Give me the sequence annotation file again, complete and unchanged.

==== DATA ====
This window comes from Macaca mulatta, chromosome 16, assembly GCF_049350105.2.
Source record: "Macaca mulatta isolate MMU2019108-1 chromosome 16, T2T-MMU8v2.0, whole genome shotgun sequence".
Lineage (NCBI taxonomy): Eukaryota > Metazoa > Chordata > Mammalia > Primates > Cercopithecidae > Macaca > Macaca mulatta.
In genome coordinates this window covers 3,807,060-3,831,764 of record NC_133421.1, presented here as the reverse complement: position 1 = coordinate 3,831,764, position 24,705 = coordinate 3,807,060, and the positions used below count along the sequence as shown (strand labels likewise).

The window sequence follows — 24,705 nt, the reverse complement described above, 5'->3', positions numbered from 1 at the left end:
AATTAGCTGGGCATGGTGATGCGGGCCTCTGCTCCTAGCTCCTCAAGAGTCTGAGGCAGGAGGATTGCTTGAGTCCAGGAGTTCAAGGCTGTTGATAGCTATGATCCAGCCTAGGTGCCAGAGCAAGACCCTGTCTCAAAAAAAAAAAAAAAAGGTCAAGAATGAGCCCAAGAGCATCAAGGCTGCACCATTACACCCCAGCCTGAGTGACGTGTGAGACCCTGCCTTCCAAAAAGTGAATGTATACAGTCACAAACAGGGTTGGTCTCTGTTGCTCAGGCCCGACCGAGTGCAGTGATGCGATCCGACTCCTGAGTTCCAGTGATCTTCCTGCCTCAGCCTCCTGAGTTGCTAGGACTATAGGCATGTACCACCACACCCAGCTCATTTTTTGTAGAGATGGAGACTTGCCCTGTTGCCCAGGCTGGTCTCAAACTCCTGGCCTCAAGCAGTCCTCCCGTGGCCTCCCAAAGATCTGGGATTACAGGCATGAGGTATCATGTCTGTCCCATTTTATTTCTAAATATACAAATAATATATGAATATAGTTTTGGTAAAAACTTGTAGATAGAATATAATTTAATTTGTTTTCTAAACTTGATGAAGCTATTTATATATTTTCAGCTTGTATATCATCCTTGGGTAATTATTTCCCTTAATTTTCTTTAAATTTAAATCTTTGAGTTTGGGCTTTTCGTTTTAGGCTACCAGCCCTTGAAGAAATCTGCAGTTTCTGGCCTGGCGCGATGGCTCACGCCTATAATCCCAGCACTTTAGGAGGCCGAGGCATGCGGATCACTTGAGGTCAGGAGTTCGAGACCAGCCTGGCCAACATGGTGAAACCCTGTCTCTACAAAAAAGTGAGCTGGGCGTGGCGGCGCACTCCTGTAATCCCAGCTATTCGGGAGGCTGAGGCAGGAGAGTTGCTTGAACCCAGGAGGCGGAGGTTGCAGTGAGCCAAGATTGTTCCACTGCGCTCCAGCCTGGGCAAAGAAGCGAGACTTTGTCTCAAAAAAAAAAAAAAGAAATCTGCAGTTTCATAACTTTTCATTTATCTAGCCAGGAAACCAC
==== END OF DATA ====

This window comes from Macaca mulatta, chromosome 16, assembly GCF_049350105.2.
Source record: "Macaca mulatta isolate MMU2019108-1 chromosome 16, T2T-MMU8v2.0, whole genome shotgun sequence".
Lineage (NCBI taxonomy): Eukaryota > Metazoa > Chordata > Mammalia > Primates > Cercopithecidae > Macaca > Macaca mulatta.
In genome coordinates this window covers 3,807,060-3,831,764 of record NC_133421.1, presented here as the reverse complement: position 1 = coordinate 3,831,764, position 24,705 = coordinate 3,807,060, and the positions used below count along the sequence as shown (strand labels likewise).

The window sequence follows — 24,705 nt, the reverse complement described above, 5'->3', positions numbered from 1 at the left end:
AATTAGCTGGGCATGGTGATGCGGGCCTCTGCTCCTAGCTCCTCAAGAGTCTGAGGCAGGAGGATTGCTTGAGTCCAGGAGTTCAAGGCTGTTGATAGCTATGATCCAGCCTAGGTGCCAGAGCAAGACCCTGTCTCAAAAAAAAAAAAAAAAGGTCAAGAATGAGCCCAAGAGCATCAAGGCTGCACCATTACACCCCAGCCTGAGTGACGTGTGAGACCCTGCCTTCCAAAAAGTGAATGTATACAGTCACAAACAGGGTTGGTCTCTGTTGCTCAGGCCCGACCGAGTGCAGTGATGCGATCCGACTCCTGAGTTCCAGTGATCTTCCTGCCTCAGCCTCCTGAGTTGCTAGGACTATAGGCATGTACCACCACACCCAGCTCATTTTTTGTAGAGATGGAGACTTGCCCTGTTGCCCAGGCTGGTCTCAAACTCCTGGCCTCAAGCAGTCCTCCCGTGGCCTCCCAAAGATCTGGGATTACAGGCATGAGGTATCATGTCTGTCCCATTTTATTTCTAAATATACAAATAATATATGAATATAGTTTTGGTAAAAACTTGTAGATAGAATATAATTTAATTTGTTTTCTAAACTTGATGAAGCTATTTATATATTTTCAGCTTGTATATCATCCTTGGGTAATTATTTCCCTTAATTTTCTTTAAATTTAAATCTTTGAGTTTGGGCTTTTCGTTTTAGGCTACCAGCCCTTGAAGAAATCTGCAGTTTCTGGCCTGGCGCGATGGCTCACGCCTATAATCCCAGCACTTTAGGAGGCCGAGGCATGCGGATCACTTGAGGTCAGGAGTTCGAGACCAGCCTGGCCAACATGGTGAAACCCTGTCTCTACAAAAAAGTGAGCTGGGCGTGGCGGCGCACTCCTGTAATCCCAGCTATTCGGGAGGCTGAGGCAGGAGAGTTGCTTGAACCCAGGAGGCGGAGGTTGCAGTGAGCCAAGATTGTTCCACTGCGCTCCAGCCTGGGCAAAGAAGCGAGACTTTGTCTCAAAAAAAAAAAAAAGAAATCTGCAGTTTCATAACTTTTCATTTATCTAGCCAGGAAACCAC